The digital boom also goes against Jakarta’s preference for key economic resources to be under the control of state-owned enterprises. While private companies dominated the digital revolution, the Indonesian government embraced domestic champions but curbed the freedom of online platforms.
Jakarta’s power over the private sector is evident in policy discussions concerning the expansion of digital infrastructure, the planned cybersecurity law and digital taxation. But policy decisions affecting the freedom to engage in a borderless internet will have the biggest impact on Indonesian democracy.
Indonesian authorities can either regulate the internet by setting rules and standards, which incentivise or sanction online practices, or they can autocratically control online behaviour. Those two approaches competed in campaigns by the US and Russian candidates for Secretary-General of the International Telecommunications Union, an agency of the United Nations responsible for governing information and communication technologies.
Russia and China advocate for so-called ‘internet sovereignty’, requiring individuals to sign up for internet access and allowing governments to shut down parts of the internet. Western countries want privacy standards and aim to consult non-government organisations on internet regulations.
The Indonesian government has taken an ambiguous approach by observing the standards of the European Union General Data Protection Regulation (EU GDPR) while tightening controls on content and access to data. Jakarta has a history of shutting down the internet on the grounds of preventing misinformation and unrest. The 2019 internet shutdown in West Papua ended with the judiciary ruling the government’s action as unlawful.
Certain types of content have been declared illegal in Indonesia. The Ministry of Communication and Informatics (MOCI) Regulation No. 5/2020 requires private electronic systems organisers to take illegal content down within 24 hours or within four hours for child pornography, terrorist activities or content considered to ‘agitate society and disturb public order’.
The short timeframe creates a dilemma for private electronic systems organisers. If they comply quickly and without proper evaluation, they stand accused of violating individual rights. If they do not comply immediately, they face government sanctions.
The Personal Data Protection Law passed by the Indonesian parliament in September 2022 prohibits the unlawful collection and use of data. That aligns with the standards of the EU GDPR, but private data controllers that have allegedly violated the law have only three days to erase data. The EU GDPR grants controllers one to three months. Decisions will be adjudicated by the yet-to-be-established Personal Data Protection Agency — but there will be no time for investigations, due process or appeals.
The MOCI’s plans to cement its central role in Indonesia’s digital governance system by becoming the supervisor of the Personal Data Protection Agency were thwarted by Indonesia’s parliament and civil society. Centralising the authority to control the internet comes with significant risks to democratic rights and freedom of expression.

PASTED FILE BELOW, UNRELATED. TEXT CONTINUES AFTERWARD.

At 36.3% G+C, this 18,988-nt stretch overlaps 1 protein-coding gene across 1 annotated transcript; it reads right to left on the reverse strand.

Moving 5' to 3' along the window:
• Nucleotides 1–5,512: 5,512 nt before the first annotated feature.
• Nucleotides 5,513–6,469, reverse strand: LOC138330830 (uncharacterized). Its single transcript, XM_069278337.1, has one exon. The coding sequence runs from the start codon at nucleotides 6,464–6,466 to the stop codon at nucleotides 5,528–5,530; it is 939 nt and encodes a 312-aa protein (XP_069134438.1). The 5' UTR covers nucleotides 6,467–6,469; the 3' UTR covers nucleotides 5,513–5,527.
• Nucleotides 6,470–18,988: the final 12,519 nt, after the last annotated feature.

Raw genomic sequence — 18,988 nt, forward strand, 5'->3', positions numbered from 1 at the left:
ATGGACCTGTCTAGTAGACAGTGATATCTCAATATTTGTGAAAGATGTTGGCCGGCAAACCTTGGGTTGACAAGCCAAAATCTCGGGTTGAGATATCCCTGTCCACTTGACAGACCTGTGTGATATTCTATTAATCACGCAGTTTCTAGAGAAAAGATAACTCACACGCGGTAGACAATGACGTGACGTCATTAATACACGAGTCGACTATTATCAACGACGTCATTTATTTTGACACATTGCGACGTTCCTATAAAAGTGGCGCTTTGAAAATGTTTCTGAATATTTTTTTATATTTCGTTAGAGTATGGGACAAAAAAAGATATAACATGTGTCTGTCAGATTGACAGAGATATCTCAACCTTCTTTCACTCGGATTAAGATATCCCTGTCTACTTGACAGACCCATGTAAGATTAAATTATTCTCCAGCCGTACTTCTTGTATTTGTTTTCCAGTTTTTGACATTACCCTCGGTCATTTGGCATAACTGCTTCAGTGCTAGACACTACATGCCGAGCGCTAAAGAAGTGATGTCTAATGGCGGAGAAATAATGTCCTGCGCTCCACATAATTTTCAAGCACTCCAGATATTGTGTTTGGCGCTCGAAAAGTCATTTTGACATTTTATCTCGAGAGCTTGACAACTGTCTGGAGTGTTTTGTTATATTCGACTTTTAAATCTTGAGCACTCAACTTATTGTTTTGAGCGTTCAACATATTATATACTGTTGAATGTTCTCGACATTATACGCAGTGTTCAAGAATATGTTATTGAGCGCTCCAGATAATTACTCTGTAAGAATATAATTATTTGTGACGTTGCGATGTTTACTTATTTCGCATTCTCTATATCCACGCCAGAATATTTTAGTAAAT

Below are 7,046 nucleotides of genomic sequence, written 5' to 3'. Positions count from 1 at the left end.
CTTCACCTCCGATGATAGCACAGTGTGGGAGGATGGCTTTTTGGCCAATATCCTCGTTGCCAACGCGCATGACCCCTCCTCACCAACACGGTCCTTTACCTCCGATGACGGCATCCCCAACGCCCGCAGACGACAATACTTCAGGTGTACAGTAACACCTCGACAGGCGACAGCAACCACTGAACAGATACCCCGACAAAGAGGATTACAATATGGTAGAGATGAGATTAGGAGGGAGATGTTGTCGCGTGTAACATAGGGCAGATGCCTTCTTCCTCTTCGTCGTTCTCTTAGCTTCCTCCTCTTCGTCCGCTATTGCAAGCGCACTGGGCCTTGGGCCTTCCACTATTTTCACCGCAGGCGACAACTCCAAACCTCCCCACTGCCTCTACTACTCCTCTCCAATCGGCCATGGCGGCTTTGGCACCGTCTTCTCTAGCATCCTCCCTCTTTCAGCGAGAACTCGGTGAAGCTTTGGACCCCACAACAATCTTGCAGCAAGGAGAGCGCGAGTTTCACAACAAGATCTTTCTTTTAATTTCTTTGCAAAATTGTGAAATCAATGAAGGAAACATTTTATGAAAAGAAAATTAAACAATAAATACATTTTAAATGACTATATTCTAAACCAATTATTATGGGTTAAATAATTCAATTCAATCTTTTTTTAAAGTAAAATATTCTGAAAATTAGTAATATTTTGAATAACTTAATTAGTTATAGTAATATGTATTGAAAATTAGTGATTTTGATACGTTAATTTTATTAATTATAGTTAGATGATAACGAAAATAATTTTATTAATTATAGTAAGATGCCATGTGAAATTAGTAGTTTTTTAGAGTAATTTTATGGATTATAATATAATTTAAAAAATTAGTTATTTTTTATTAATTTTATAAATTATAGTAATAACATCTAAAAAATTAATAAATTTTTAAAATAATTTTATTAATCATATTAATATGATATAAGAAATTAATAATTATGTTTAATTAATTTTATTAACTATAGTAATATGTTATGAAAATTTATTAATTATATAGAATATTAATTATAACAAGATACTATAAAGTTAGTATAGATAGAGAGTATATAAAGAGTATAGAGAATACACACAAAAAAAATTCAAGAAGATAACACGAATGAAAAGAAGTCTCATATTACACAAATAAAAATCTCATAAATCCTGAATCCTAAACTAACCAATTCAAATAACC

The Russian government agency Roskamnadzor oversaw radio signals, telecoms and postal delivery when it was founded in 2008. It has since become part of an authoritarian regime, which has banned more than 1.2 million websites and blocked and fined large internet platforms.
The MOCI already has significant authority. All private electronic systems organisers register with the MOCI prior to commencing operations and must provide a statement guaranteeing government and law enforcement access to their electronic systems and data. When PayPal, Yahoo and several online gaming sites failed to comply, the MOCI instructed internet service providers to block their internet access, ignoring softer penalties such as a warning letter or fine. The platforms complied immediately despite the lack of proper, transparent review and independent appeal mechanisms.
Indonesian policymakers generally view the government’s ability to access private data as part of the country’s internet and data sovereignty. Jakarta does not force private companies to maintain onshore data centres, but the Indonesian Minister for Communication and Informatics stated in June 2022 that ‘data is related to the sovereignty of a country, [and] it is geostrategic in nature’.
Offshore data transfers are expected to become further complicated to facilitate government access to data that originates in Indonesia. Without sufficient time and due process, this will expand government power at the expense of individual data privacy and freedom.
After 25 years of democratic reforms, experts generally think Indonesian democracy is in decline. With executive and parliamentary elections in 2024, negative campaigns and hoaxes could trigger more restrictive internet policies. The incoming administration will then decide whether to continue controlling online content and data or to follow a more indirect and regulatory approach.
Rainer Heufers is Executive Director at the Center for Indonesian Policy Studies.